Institute for War and Peace Reporting | Giving Voice, Driving Change

Outrage at Zimbabwe Prison Squalor

Malnutrition, disease and overcrowding await those doing time in the country’s failing penal system.
By Dzikamai Chidyausike
Inmates of Zimbabwe's prisons are suffering appalling levels of chronic illness and high mortality rates.

Packed into squalid and overcrowded cells, the majority of those in the prison system are HIV positive, with many suffering from AIDS-related illnesses like tuberculosis.

Malnutrition worsens the plight of those who are already sick.

"I saw at least three bodies a day being taken out,” said former inmate Roy Bennett, an opposition parliamentary deputy who was imprisoned in Harare's notorious Chikurubi prison for eight months after he shoved Justice Minister Patrick Chinamasa on the floor of parliament. "The poverty in the prisons is terrible. Sometimes food is only a cup of porridge, with no sugar or salt, served in the morning.

"The prison guards plunder the oil, sugar, salt and other goods meant for prisoners because they are too poorly paid to survive."

Bennett - whose farm had been confiscated and his workers killed and raped before the attack on Chinamasa - said he was given an excrement-soiled uniform when he arrived at Chikurubi with the crotch of the shorts torn out so that he had no personal privacy or dignity.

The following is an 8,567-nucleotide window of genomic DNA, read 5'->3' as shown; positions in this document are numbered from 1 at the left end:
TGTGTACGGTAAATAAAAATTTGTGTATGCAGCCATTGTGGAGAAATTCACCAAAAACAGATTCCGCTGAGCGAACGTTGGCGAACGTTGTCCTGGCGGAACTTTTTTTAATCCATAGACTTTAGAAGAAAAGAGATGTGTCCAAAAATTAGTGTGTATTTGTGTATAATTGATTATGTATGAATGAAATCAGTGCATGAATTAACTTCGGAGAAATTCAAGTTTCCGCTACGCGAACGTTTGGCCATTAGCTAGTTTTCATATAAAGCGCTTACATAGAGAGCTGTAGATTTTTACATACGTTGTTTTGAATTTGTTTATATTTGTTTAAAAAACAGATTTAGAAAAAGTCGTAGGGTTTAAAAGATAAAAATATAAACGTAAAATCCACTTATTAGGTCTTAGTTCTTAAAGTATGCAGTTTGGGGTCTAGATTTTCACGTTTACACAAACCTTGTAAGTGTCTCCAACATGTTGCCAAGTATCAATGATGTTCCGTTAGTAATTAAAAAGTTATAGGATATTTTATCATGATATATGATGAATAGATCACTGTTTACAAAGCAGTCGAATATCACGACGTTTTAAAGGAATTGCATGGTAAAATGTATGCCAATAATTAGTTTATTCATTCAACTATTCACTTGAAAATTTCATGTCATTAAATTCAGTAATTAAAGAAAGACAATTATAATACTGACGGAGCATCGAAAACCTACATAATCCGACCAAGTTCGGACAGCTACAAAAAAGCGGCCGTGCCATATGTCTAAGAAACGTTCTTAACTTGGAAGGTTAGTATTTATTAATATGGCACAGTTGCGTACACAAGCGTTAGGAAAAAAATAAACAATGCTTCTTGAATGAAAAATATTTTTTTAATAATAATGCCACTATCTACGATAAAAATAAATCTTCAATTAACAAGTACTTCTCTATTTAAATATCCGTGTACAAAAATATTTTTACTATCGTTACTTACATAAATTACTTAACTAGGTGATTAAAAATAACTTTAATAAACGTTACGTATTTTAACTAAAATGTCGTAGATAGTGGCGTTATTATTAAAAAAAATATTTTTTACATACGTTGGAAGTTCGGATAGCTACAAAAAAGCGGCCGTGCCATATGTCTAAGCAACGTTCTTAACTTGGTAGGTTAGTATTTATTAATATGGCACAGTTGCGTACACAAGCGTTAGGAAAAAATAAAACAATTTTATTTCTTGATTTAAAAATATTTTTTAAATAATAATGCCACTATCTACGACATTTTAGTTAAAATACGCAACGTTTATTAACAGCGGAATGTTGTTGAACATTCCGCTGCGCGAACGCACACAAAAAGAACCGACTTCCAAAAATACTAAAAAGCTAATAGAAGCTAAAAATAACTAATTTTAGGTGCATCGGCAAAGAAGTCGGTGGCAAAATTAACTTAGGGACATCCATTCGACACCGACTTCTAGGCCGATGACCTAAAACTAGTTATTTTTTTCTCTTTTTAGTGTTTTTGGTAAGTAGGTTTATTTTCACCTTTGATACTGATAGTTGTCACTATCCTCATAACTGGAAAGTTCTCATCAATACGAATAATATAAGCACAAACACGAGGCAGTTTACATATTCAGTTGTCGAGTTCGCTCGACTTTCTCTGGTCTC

But he said that the situation of others was infinitely worse, saying the average age of his fellow prisoners was between 20 and 25 and that they were serving long sentences for comparatively petty offences like stealing a chicken or groundnuts in a country with acute food shortages. Bennett was released earlier this year.

"Ninety per cent of the young prisoners never receive visitors," he said. "Their parents cannot afford the bus fares to visit them."

Torture is also common. Bennett said he saw people crippled by beatings on the soles of their feet, "If you are too slow in sitting down or squatting – because you can't talk to the guards standing up, you have to grovel on the floor to talk to them – you are beaten."

Beatrice Mtetwa, the country's leading human rights lawyer, said that once someone has been arrested anything could happen. "You can get beaten up. You can be tortured," she said in an interview with the Public Broadcasting Service of the United States. "It's just so dehumanising. It's not enough that you've been put in custody. They really, really want to break your spirit."

Nixon Gandanzara, 42, developed tuberculosis while in Chikurubi serving six years for armed robbery. "I began coughing while in prison," Gandanzara told IWPR. "I slept on cold dusty floors for the six years I was at Chikurubi."

He said he shared a cell measuring three-square metres with 33 others. A hole in the floor served as the communal toilet. It was flushed only intermittently because the flush handle was outside the cell. Guards wanting to impose punishment would refuse to flush it.

A parliamentary committee whose members recently visited the country's 42 prisons say they were designed for 16,000 but currently house more than 25,000. The committee reported cooking pots and other kitchen equipment so filthy they were "not fit to carry food for human consumption". Toilets and other sanitation facilities were in urgent need of repair, and they said prisoners must go for weeks without soap or toilet paper.

"Some inmates have resorted to using pages ripped from Bibles to wipe themselves clean," the report said.

Gandanzara said prisoners were permitted to wash their fraying uniforms only twice a month, while they were able to clean their lice-infested blankets even more rarely.